The team at Cinnamon Solar and Spice Solar have conducted a series of hands-on reviews of commercially available residential battery storage systems.

Reviews are based on the installation and usage of each system using commercially available products and software, provided by manufacturers. The intent is to provide useful real-world experiences to installers, homeowners and manufacturers as behind-the-meter battery storage systems become more popular.

In this review, we tackle the StorEdge battery storage system from SolarEdge.

StorEdge is a grid-tiedsolarinverter coupled with a battery storage system interface compatible with multiple DC battery systems. StorEdge currently supports the LG Chem RESU10 and Tesla Powerwall; other battery subsystems will be added.

The StorEdge 7.6-kilowatt inverter functions virtually identically to the standard SolarEdge 7.6-kilowatt inverter, simplifying installations for solar contractors already experienced with SolarEdge’s DC optimizer design.

StorEdge is DC-coupled, connecting directly to either a PV array or battery or both -- enabling operation in grid-tie mode and backup power mode. The StorEdge system in this review was installed and configured using the LG Chem RESU10 battery subsystem.

Here's our top-level rating.

The StorEdge system is ideal for customers who want to store locally generated solar energy or inexpensive grid energy for consumption during peak electric periods, thereby reducing electricity energy charges.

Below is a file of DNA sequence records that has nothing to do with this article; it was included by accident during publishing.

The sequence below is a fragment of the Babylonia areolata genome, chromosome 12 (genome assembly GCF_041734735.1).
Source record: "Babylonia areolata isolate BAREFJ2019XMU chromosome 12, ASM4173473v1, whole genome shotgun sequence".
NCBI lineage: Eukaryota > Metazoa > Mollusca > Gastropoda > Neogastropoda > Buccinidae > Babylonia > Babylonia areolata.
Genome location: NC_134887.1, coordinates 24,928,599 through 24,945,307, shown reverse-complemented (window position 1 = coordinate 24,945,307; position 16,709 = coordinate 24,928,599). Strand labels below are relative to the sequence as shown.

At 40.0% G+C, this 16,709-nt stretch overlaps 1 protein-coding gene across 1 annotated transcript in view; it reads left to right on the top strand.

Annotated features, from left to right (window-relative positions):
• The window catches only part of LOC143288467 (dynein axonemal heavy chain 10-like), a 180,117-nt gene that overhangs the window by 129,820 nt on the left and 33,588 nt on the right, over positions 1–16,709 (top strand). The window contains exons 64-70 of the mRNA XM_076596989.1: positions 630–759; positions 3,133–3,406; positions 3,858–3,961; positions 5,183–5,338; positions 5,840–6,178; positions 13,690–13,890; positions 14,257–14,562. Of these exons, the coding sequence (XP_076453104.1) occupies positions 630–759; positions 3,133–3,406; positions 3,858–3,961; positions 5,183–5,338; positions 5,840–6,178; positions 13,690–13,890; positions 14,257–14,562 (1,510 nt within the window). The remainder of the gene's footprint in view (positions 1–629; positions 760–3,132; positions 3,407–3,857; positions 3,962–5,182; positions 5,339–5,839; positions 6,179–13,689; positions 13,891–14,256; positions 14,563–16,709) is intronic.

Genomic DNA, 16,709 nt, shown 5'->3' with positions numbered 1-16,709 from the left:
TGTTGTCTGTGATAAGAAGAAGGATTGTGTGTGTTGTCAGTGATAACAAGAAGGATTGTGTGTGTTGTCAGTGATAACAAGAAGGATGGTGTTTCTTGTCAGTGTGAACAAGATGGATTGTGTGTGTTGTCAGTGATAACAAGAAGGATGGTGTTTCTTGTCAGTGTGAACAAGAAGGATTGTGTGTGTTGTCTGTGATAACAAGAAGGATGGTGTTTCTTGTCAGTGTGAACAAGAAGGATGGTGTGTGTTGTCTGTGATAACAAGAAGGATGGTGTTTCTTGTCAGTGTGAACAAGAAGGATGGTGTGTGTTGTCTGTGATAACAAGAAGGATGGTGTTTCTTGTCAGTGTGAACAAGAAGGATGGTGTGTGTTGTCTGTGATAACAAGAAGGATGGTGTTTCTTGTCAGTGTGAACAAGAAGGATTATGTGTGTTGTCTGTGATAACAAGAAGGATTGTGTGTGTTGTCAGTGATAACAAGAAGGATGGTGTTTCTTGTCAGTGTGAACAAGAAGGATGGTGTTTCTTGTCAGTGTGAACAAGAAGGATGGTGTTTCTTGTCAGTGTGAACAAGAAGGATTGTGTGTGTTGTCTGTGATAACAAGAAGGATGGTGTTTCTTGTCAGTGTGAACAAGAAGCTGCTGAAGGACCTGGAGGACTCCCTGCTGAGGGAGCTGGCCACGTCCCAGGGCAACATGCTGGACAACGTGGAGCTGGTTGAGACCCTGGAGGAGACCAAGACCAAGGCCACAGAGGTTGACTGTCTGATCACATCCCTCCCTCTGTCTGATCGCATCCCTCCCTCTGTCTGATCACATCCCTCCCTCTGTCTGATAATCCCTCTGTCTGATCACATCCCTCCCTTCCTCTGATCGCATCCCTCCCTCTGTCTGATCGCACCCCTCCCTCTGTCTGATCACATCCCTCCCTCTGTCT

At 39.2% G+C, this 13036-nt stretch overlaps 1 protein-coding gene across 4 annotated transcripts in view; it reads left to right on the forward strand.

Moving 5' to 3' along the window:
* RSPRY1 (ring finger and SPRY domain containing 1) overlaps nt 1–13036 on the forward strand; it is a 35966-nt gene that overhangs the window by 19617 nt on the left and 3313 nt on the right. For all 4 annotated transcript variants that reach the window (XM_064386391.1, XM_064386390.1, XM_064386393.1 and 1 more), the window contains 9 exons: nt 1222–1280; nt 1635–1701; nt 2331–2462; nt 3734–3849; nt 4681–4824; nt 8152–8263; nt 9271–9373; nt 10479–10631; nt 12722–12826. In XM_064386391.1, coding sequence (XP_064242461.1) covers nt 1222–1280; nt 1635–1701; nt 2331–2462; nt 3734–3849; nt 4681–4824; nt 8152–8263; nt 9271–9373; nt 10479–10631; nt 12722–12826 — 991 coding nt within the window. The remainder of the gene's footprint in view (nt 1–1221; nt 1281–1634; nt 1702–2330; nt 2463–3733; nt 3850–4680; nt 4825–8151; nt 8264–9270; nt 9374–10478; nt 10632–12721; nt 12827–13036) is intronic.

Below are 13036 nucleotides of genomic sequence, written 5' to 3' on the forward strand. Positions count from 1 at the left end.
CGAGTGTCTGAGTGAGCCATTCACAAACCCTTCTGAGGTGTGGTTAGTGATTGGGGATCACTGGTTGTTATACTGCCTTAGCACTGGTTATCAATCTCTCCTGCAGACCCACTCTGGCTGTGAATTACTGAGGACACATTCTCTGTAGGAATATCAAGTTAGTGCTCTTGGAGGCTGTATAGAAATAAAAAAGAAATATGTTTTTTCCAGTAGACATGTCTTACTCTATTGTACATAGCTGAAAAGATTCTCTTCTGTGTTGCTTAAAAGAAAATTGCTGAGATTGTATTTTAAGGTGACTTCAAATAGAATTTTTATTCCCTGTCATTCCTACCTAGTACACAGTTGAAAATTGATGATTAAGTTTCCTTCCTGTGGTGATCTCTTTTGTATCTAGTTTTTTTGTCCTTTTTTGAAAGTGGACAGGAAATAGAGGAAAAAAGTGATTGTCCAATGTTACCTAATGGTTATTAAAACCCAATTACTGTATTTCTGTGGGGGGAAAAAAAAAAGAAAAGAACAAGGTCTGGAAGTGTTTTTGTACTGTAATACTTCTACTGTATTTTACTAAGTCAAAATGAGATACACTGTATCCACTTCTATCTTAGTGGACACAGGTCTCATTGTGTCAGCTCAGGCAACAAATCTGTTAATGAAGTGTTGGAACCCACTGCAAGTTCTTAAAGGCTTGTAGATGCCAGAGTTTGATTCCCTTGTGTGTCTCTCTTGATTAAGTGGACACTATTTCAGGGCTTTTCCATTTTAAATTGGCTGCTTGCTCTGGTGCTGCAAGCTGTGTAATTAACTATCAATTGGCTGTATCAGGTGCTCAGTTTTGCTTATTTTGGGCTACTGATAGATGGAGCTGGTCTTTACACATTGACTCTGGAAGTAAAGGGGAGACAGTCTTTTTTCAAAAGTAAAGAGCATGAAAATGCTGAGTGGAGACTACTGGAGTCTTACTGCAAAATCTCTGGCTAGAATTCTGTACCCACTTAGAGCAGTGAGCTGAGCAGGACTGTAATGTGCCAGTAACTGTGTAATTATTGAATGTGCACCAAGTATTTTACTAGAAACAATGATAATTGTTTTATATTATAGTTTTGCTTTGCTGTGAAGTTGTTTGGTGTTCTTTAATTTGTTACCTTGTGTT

Key features of the StorEdge system: various third-party battery subsystems can be connected; the system can be configured to provide emergency backup power; and the system has a number of configuration options to handle the wide range of net metering and grid interconnection requirements in the U.S. and other countries.

Many solar contractors are familiar with SolarEdge inverters and optimizers, simplifying the design, installation and configuration work for the StorEdge system. In the standard SolarEdge 7.6-kilowatt system, the bottom section of the inverter assembly includes the PV DC disconnect, terminals for the DC connection to the PV array, and terminals for the AC connection to the grid.

In the StorEdge system, this bottom section -- called the backup unit -- also contains an AC loads breaker, AC loads bypass switch, battery input, battery communications terminals, AC output to the backup loads, meter communications terminals, auto transformer terminals, fuses and a standard 9-volt lithium battery for dark-start capability. This backup unit also provides 240-volt 60-Hz reference power and relays so that the system can operate in backup mode in the event of a utility power interruption.

SolarEdge provides comprehensive documentation, maintains a customer support hotline Monday through Friday from 6 a.m. to 5 p.m. PST, and provides a cloud-based monitoring platform that is easy for both contractors and customers to access. SolarEdge is an established solar equipment supplier with a reputation for delivering good product and service quality.

Documentation, training and support

The StorEdge system is feature-rich, supporting a wide range of operating modes, grid integration capabilities, and backup power configuration options. As such, SolarEdge has done a good job providing comprehensive and readable documentation for its StorEdge inverter, including peripheral components used with the system (consumption meter, auto transformer, etc.).

SolarEdge provides regular contractor training at regional solar and storage events, training with affiliated distributors, as well as scheduled and on-demand webinars. LG Chem provides documentation, training and support for its battery system, as well as integration support from SolarEdge.